- 5. The input stimulus values stored in debuggerInputs and the expected output values stored in debuggerOutputs are applied to the corresponding variables and time frames in the iterative logic array model of step 2. For the SAT and QBF approaches, these values are applied using unit literal clauses. In the BDD approach, edges in the graph corresponding to the opposite values are removed thus simplifying the graph. In the ATPG and other search methods, constant constraints are added to the problems. Similarly, the initial state values stored in debuggerState are applied to the current state variables of the first time frame only.
- 6. The overall constraint problem of step 15 can be solved using many different approaches such as SAT and QBF solvers and BDDs. FIG. 5 represents the entire constraint satisfaction for k clock cycles.
- 7. To guarantee that the error sources are found by the diagnosis tool, all the possible solutions to the constraint satisfaction problem are found. This is accomplished by iteratively running step 6 and searching for different solutions until no more solutions exist. For example, in the SAT approach this task can be accomplished by adding a clauses or constraint to the problem after a solution is found to prevent the solution from be found again.
The result of the diagnosis approaches described above is a set of potential error sources at the logic or gate level that may explain the inconsistencies between the HDL design and the specifications. This information, albeit valuable, may not provide much insight to the designer. For maximum effectiveness, the error sources are translated to the design entry level that the designer is familiar with. In other words the logic level error sources are translated to the HDL level.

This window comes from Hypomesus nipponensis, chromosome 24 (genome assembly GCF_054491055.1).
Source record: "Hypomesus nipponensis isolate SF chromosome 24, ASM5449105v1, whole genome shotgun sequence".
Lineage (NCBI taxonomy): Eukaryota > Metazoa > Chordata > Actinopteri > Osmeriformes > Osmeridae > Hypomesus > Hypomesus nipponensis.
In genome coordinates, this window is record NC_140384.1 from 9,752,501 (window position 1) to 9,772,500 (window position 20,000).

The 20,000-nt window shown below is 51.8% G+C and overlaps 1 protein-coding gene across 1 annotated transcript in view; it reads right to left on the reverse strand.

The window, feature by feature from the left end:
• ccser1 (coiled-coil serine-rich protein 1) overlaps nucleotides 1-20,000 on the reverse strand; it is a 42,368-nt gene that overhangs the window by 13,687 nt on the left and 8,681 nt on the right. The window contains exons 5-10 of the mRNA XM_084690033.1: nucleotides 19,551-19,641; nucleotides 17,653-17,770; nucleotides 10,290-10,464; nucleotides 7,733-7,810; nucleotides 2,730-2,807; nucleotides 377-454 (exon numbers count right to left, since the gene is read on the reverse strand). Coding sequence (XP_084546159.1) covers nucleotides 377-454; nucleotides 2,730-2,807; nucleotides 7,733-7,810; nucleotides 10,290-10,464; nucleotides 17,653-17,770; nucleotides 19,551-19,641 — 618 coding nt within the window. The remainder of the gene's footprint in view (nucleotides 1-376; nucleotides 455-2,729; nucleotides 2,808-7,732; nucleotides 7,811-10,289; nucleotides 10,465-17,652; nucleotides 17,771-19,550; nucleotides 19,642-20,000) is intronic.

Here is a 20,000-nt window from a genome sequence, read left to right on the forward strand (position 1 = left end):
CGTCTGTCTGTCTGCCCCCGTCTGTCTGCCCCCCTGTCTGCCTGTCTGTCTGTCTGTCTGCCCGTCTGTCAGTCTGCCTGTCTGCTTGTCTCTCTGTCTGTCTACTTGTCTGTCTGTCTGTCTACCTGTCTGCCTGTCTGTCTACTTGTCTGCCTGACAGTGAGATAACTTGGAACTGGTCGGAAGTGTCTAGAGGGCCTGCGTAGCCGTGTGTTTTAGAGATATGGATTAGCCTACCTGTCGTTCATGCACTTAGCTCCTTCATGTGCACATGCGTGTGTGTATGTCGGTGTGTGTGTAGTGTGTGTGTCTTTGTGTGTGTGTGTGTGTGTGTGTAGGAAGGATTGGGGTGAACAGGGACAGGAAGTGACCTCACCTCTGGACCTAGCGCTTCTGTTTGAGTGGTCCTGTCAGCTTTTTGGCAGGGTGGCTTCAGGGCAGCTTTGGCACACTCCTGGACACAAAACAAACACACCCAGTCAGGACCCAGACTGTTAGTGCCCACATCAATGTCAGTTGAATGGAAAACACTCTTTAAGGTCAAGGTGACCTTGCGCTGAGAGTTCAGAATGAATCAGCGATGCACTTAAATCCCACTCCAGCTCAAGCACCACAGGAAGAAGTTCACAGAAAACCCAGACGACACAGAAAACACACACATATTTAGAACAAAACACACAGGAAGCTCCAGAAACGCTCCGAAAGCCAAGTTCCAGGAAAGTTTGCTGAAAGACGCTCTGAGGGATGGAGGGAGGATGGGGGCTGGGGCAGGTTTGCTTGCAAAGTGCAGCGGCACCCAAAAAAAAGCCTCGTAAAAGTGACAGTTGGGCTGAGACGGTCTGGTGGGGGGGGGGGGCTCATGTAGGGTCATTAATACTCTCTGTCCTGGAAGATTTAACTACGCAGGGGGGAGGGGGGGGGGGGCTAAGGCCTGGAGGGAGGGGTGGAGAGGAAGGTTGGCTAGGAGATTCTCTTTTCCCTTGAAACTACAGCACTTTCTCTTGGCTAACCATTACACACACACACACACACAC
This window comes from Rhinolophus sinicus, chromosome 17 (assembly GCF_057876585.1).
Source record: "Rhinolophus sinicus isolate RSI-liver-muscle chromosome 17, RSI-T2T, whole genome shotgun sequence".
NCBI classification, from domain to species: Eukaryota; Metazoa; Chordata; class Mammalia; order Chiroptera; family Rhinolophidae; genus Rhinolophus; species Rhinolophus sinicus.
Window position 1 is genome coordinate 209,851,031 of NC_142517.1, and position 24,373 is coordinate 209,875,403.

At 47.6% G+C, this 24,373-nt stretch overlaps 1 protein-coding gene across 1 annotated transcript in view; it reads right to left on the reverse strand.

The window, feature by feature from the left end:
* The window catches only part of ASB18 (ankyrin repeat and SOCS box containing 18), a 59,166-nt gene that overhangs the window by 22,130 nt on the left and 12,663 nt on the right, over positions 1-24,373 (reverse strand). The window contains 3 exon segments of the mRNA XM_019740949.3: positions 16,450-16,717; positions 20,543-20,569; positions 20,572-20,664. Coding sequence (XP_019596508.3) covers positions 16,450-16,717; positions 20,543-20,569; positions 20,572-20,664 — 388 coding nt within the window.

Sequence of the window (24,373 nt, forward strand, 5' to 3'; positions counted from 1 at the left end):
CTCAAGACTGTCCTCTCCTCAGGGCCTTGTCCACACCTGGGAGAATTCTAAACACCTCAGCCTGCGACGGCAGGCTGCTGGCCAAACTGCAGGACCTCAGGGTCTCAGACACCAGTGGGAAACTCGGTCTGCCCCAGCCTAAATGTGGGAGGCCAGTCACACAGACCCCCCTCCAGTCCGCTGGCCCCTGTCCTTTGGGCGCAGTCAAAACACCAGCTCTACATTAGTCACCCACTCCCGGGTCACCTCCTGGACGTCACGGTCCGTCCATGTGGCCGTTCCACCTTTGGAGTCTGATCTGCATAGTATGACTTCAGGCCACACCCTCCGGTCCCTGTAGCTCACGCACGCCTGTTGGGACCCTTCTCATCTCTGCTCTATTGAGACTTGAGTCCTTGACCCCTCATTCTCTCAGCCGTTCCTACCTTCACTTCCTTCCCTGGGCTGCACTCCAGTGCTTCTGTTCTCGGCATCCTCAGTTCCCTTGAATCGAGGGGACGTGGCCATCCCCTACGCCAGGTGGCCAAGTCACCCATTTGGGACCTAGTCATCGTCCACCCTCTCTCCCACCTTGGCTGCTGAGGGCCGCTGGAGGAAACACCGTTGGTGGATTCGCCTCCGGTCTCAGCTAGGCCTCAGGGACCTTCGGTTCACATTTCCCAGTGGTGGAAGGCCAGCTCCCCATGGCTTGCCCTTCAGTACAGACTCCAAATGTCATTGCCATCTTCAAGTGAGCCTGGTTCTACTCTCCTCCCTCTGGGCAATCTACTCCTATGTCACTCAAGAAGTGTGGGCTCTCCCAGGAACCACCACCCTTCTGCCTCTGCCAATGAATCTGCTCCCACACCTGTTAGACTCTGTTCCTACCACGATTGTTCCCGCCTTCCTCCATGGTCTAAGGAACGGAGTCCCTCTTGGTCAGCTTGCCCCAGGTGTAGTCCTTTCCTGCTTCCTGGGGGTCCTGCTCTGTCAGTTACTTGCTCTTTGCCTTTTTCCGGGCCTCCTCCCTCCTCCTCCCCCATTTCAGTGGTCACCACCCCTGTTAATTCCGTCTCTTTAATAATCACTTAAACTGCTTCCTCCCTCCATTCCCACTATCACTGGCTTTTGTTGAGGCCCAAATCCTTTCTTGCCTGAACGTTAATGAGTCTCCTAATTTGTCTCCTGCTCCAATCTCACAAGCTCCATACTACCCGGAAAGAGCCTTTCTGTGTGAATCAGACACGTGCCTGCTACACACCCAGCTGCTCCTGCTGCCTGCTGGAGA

A logic to HDL (Logic-HDL) map is created in step 1 of the constraint satisfaction method steps. In this step, every HDL statement is systematically broken into the logic functions that it implements. This process is known as HDL synthesis. During HDL synthesis, every variable at the logic level is added to a hash-like data structure that relates it to its source(s) at the HDL. Sources at the HDL level are statements that specify the function of a given variable. Further information such as the module's parent or encapsulating modules (children), the file name, and the line number of the HDL statement are also stored in the data structures.
When diagnosis tools, such as those described above, return logic level error sources, these logic level variables are translated to their corresponding statements at the HDL level using the Logic-HDL map. The final result of this step is a set of HDL statements, modules, files, and line numbers that are potential sources of errors.
This information may be simply presented as above or displayed in a graphical manner. For example, a hierarchical tree structure where potential erroneous modules and gates are highlighted with different color may provide more insight. Similarly, the potential erroneous HDL statements can be highlighted for quick identification.
- Improving Diagnosis
Example. Consider a simple four bit adder (four_adder) implemented as four 1-bit adder modules (adder) in Verilog™ HDL as shown below. When this design is translated to the gate level, each variable is inserted in the Logic-HDL map. For instance, the variable out is mapped to HDL statement: